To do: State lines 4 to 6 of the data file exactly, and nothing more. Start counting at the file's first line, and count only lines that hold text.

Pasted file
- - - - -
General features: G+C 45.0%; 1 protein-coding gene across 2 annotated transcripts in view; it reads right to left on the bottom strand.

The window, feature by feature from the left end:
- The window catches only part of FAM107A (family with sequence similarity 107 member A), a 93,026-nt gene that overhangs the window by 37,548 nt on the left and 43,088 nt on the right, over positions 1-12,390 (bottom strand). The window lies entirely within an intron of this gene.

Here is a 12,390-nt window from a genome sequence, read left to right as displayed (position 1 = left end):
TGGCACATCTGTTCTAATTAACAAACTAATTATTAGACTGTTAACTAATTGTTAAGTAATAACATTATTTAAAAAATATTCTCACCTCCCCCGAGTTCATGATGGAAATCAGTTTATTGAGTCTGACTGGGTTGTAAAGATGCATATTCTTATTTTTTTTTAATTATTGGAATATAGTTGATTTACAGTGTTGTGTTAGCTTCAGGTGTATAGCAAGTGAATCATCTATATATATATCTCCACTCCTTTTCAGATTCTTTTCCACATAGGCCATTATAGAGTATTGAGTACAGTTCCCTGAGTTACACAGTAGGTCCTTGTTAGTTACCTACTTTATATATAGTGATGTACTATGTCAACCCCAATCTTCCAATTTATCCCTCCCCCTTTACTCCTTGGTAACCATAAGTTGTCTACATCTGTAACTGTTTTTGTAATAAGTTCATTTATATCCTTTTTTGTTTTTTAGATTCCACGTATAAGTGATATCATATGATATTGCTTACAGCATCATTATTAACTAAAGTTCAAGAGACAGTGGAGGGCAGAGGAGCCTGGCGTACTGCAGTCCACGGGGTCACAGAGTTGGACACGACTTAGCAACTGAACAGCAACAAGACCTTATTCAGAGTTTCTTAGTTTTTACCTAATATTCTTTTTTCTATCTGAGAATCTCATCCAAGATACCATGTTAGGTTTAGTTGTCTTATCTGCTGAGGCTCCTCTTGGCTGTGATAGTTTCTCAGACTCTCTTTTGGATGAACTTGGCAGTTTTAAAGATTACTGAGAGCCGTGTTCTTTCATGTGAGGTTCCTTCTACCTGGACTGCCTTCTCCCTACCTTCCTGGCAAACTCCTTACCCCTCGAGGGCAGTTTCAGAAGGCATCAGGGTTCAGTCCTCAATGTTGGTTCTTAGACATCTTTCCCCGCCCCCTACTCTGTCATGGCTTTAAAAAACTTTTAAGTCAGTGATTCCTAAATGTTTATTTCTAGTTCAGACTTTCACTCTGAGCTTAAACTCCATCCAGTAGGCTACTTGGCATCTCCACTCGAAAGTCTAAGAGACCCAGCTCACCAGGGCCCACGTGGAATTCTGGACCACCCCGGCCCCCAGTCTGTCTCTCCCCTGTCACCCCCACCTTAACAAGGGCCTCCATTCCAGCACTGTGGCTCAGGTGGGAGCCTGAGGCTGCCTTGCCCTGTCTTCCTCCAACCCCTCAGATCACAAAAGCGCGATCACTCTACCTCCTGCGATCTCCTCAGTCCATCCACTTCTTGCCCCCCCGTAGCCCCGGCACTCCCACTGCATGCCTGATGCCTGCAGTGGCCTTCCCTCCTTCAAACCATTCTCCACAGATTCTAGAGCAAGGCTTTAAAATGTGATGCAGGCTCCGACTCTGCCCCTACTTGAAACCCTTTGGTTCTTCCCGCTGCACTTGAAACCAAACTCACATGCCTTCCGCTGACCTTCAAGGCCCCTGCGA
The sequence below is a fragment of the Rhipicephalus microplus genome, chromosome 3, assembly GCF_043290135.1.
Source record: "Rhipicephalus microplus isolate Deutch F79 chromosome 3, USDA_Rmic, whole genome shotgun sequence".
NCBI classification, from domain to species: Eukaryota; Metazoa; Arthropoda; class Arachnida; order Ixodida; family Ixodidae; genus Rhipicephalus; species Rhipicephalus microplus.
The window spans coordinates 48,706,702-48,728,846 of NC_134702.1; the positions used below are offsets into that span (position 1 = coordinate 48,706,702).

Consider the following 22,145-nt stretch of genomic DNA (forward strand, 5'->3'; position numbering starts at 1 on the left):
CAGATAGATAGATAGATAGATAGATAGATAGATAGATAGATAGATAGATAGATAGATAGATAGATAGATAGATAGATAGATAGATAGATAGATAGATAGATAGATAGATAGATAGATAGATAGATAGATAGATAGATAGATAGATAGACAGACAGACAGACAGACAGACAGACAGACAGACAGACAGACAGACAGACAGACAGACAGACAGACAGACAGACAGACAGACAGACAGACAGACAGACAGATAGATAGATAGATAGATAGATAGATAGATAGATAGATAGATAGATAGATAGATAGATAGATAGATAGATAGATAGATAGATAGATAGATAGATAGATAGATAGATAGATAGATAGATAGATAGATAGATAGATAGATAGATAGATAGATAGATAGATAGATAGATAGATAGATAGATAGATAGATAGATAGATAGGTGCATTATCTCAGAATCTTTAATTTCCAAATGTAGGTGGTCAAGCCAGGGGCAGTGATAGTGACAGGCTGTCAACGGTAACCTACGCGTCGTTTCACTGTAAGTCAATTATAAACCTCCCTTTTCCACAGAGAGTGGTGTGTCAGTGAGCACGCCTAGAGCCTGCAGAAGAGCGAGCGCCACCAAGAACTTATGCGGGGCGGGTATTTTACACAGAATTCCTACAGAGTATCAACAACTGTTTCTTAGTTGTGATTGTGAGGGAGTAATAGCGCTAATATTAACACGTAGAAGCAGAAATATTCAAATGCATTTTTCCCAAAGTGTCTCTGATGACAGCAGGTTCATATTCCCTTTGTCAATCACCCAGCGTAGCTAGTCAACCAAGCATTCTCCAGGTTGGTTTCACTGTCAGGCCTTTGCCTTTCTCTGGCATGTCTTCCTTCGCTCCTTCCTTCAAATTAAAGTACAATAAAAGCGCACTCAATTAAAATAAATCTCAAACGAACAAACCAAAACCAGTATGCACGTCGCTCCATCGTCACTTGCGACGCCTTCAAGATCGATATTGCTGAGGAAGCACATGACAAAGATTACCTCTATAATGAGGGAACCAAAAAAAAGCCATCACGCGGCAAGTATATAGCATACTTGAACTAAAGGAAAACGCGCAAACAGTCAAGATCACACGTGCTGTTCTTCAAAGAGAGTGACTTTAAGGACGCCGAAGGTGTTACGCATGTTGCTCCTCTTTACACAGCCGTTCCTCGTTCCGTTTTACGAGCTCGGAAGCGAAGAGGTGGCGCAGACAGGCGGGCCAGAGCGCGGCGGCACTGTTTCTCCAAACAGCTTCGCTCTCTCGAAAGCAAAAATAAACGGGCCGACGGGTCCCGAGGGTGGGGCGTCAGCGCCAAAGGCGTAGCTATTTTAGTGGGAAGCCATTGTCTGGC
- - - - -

Here is a 12,390-nt window from a genome sequence, read left to right as displayed (position 1 = left end):
TGGCACATCTGTTCTAATTAACAAACTAATTATTAGACTGTTAACTAATTGTTAAGTAATAACATTATTTAAAAAATATTCTCACCTCCCCCGAGTTCATGATGGAAATCAGTTTATTGAGTCTGACTGGGTTGTAAAGATGCATATTCTTATTTTTTTTTAATTATTGGAATATAGTTGATTTACAGTGTTGTGTTAGCTTCAGGTGTATAGCAAGTGAATCATCTATATATATATCTCCACTCCTTTTCAGATTCTTTTCCACATAGGCCATTATAGAGTATTGAGTACAGTTCCCTGAGTTACACAGTAGGTCCTTGTTAGTTACCTACTTTATATATAGTGATGTACTATGTCAACCCCAATCTTCCAATTTATCCCTCCCCCTTTACTCCTTGGTAACCATAAGTTGTCTACATCTGTAACTGTTTTTGTAATAAGTTCATTTATATCCTTTTTTGTTTTTTAGATTCCACGTATAAGTGATATCATATGATATTGCTTACAGCATCATTATTAACTAAAGTTCAAGAGACAGTGGAGGGCAGAGGAGCCTGGCGTACTGCAGTCCACGGGGTCACAGAGTTGGACACGACTTAGCAACTGAACAGCAACAAGACCTTATTCAGAGTTTCTTAGTTTTTACCTAATATTCTTTTTTCTATCTGAGAATCTCATCCAAGATACCATGTTAGGTTTAGTTGTCTTATCTGCTGAGGCTCCTCTTGGCTGTGATAGTTTCTCAGACTCTCTTTTGGATGAACTTGGCAGTTTTAAAGATTACTGAGAGCCGTGTTCTTTCATGTGAGGTTCCTTCTACCTGGACTGCCTTCTCCCTACCTTCCTGGCAAACTCCTTACCCCTCGAGGGCAGTTTCAGAAGGCATCAGGGTTCAGTCCTCAATGTTGGTTCTTAGACATCTTTCCCCGCCCCCTACTCTGTCATGGCTTTAAAAAACTTTTAAGTCAGTGATTCCTAAATGTTTATTTCTAGTTCAGACTTTCACTCTGAGCTTAAACTCCATCCAGTAGGCTACTTGGCATCTCCACTCGAAAGTCTAAGAGACCCAGCTCACCAGGGCCCACGTGGAATTCTGGACCACCCCGGCCCCCAGTCTGTCTCTCCCCTGTCACCCCCACCTTAACAAGGGCCTCCATTCCAGCACTGTGGCTCAGGTGGGAGCCTGAGGCTGCCTTGCCCTGTCTTCCTCCAACCCCTCAGATCACAAAAGCGCGATCACTCTACCTCCTGCGATCTCCTCAGTCCATCCACTTCTTGCCCCCCCGTAGCCCCGGCACTCCCACTGCATGCCTGATGCCTGCAGTGGCCTTCCCTCCTTCAAACCATTCTCCACAGATTCTAGAGCAAGGCTTTAAAATGTGATGCAGGCTCCGACTCTGCCCCTACTTGAAACCCTTTGGTTCTTCCCGCTGCACTTGAAACCAAACTCACATGCCTTCCGCTGACCTTCAAGGCCCCTGCGA
The sequence below is a fragment of the Rhipicephalus microplus genome, chromosome 3, assembly GCF_043290135.1.